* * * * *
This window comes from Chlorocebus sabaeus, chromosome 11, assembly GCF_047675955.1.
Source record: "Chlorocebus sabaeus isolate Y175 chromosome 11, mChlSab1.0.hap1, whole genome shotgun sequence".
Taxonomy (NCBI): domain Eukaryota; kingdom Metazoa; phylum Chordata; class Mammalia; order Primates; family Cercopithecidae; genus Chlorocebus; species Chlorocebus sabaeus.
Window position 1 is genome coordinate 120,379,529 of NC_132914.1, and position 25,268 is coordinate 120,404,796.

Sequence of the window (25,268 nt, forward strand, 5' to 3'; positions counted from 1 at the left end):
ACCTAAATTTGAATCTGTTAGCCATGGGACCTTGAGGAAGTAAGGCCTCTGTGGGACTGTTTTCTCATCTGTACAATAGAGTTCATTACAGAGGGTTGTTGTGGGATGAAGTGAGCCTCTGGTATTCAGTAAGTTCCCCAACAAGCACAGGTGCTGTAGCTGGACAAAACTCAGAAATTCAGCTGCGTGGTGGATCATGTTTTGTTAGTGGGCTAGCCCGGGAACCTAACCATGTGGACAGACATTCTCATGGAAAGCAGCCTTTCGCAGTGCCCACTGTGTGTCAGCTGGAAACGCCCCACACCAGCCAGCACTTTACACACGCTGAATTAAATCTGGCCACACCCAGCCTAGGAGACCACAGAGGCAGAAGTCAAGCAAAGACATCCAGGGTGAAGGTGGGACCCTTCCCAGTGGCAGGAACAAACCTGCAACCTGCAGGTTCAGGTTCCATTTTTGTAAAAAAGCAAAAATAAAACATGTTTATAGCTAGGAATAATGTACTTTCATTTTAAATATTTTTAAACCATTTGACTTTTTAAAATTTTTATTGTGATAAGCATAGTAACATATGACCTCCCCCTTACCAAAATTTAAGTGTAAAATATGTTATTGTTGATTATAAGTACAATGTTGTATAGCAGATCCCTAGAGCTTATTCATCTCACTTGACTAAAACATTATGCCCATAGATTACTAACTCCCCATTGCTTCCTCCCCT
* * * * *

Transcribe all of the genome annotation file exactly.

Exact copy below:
This window comes from Chlorocebus sabaeus, chromosome 11, assembly GCF_047675955.1.
Source record: "Chlorocebus sabaeus isolate Y175 chromosome 11, mChlSab1.0.hap1, whole genome shotgun sequence".
Taxonomy (NCBI): domain Eukaryota; kingdom Metazoa; phylum Chordata; class Mammalia; order Primates; family Cercopithecidae; genus Chlorocebus; species Chlorocebus sabaeus.
Window position 1 is genome coordinate 120,379,529 of NC_132914.1, and position 25,268 is coordinate 120,404,796.

Sequence of the window (25,268 nt, forward strand, 5' to 3'; positions counted from 1 at the left end):
ACCTAAATTTGAATCTGTTAGCCATGGGACCTTGAGGAAGTAAGGCCTCTGTGGGACTGTTTTCTCATCTGTACAATAGAGTTCATTACAGAGGGTTGTTGTGGGATGAAGTGAGCCTCTGGTATTCAGTAAGTTCCCCAACAAGCACAGGTGCTGTAGCTGGACAAAACTCAGAAATTCAGCTGCGTGGTGGATCATGTTTTGTTAGTGGGCTAGCCCGGGAACCTAACCATGTGGACAGACATTCTCATGGAAAGCAGCCTTTCGCAGTGCCCACTGTGTGTCAGCTGGAAACGCCCCACACCAGCCAGCACTTTACACACGCTGAATTAAATCTGGCCACACCCAGCCTAGGAGACCACAGAGGCAGAAGTCAAGCAAAGACATCCAGGGTGAAGGTGGGACCCTTCCCAGTGGCAGGAACAAACCTGCAACCTGCAGGTTCAGGTTCCATTTTTGTAAAAAAGCAAAAATAAAACATGTTTATAGCTAGGAATAATGTACTTTCATTTTAAATATTTTTAAACCATTTGACTTTTTAAAATTTTTATTGTGATAAGCATAGTAACATATGACCTCCCCCTTACCAAAATTTAAGTGTAAAATATGTTATTGTTGATTATAAGTACAATGTTGTATAGCAGATCCCTAGAGCTTATTCATCTCACTTGACTAAAACATTATGCCCATAGATTACTAACTCCCCATTGCTTCCTCCCCT